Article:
After spending much of the past two months pinning the blame for October’s federal government shutdown on Republicans, it seems leftist Democrats would be the last ones advocating for another one. The party’s leader in the U.S. House of Representatives, however, is doing precisely that.
In an apparent effort to hamstring GOP legislators, House Minority Whip Steny Hoyer said he would oppose any proposed continuing resolution that retained spending cuts enacted during sequestration.
A bipartisan, bicameral budget negotiation is currently taking place between Republican Rep. Paul Ryan and Democrat Sen. Patty Murray. Should their discussions break down, GOP leaders are prepared to present a continuing resolution that would provide nearly $1 trillion in spending for the upcoming fiscal year, leaving sequestration cuts in place.
“I believe that hurts our national security,” Hoyer said, “it hurts our economy and it undermines our responsibility of running government at a level that is productive for our people.”
Aside from the leftist faithful, one struggles to recall an instance of government productivity. Hoyer, however, is demanding more money for the bloated federal behemoth under threat of another shutdown.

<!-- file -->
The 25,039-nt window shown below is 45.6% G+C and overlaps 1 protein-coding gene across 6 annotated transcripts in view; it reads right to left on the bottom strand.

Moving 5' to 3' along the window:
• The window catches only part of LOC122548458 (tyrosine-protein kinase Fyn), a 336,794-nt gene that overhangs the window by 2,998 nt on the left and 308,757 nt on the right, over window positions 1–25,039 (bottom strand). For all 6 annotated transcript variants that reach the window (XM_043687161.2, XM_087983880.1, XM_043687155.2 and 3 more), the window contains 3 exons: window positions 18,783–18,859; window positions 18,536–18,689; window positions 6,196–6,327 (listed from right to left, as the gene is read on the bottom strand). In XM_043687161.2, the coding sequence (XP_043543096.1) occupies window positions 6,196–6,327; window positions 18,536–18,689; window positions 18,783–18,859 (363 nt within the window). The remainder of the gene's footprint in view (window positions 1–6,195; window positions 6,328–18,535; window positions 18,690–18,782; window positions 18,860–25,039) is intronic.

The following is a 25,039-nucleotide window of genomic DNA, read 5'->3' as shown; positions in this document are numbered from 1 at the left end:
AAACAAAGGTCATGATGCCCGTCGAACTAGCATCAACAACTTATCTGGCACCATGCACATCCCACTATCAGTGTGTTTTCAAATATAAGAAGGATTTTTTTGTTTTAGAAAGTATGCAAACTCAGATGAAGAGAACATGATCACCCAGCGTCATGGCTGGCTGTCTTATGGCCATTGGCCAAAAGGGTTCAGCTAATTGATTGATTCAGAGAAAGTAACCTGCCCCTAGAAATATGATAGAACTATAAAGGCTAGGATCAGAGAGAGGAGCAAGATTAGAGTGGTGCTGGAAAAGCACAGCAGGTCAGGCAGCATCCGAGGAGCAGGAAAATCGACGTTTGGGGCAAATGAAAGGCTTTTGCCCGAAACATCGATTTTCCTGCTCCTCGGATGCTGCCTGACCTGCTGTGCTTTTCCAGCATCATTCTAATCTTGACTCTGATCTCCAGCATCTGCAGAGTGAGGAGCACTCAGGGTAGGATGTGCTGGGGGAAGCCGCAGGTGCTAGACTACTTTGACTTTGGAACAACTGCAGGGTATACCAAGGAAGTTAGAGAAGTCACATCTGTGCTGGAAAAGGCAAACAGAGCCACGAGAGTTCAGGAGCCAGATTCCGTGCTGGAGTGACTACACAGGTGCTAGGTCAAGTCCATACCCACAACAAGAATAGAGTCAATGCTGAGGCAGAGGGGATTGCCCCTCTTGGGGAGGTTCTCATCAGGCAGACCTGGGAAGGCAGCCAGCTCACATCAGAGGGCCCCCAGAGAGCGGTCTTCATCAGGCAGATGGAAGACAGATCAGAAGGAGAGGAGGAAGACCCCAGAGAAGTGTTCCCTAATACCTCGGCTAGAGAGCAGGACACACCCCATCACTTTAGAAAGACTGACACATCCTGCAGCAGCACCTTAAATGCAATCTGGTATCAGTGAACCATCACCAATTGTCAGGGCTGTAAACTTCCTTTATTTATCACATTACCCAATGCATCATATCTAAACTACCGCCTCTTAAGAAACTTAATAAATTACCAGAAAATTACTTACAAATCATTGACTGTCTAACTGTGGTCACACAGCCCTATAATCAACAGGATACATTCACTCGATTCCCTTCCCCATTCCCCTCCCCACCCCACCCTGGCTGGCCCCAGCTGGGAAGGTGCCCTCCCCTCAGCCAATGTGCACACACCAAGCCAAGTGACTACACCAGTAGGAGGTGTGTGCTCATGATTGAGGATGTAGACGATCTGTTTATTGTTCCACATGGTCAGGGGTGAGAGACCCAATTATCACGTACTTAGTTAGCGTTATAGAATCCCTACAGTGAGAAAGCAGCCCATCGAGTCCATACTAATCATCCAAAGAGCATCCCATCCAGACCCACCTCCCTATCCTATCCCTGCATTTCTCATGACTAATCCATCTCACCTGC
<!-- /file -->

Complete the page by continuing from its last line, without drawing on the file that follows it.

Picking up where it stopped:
When conservative Republicans took a stand against a healthcare law that has since devolved into an unmitigated disaster, Democrats roundly derided them as obstructionists. Mere weeks later, one of the most prominent Democrats in the nation is proposing the same result for a much less noble cause.
He wants to hijack the American taxpayer for even more money that will then be squandered by Washington, D.C. bureaucrats. Anything short of that goal, he contends, is utterly unacceptable and should be met with the utmost resistance.
Considering the damage leftists claim the last shutdown had on Obama’s approval numbers, the blowback that would result if his own party initiated one could be even more devastating. That thought alone should provide Republicans with enough incentive to remain steadfast on preserving those sequestration cuts.
–B. Christopher Agee
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Photo Credit: United States Congress [Public domain], via Wikimedia Commons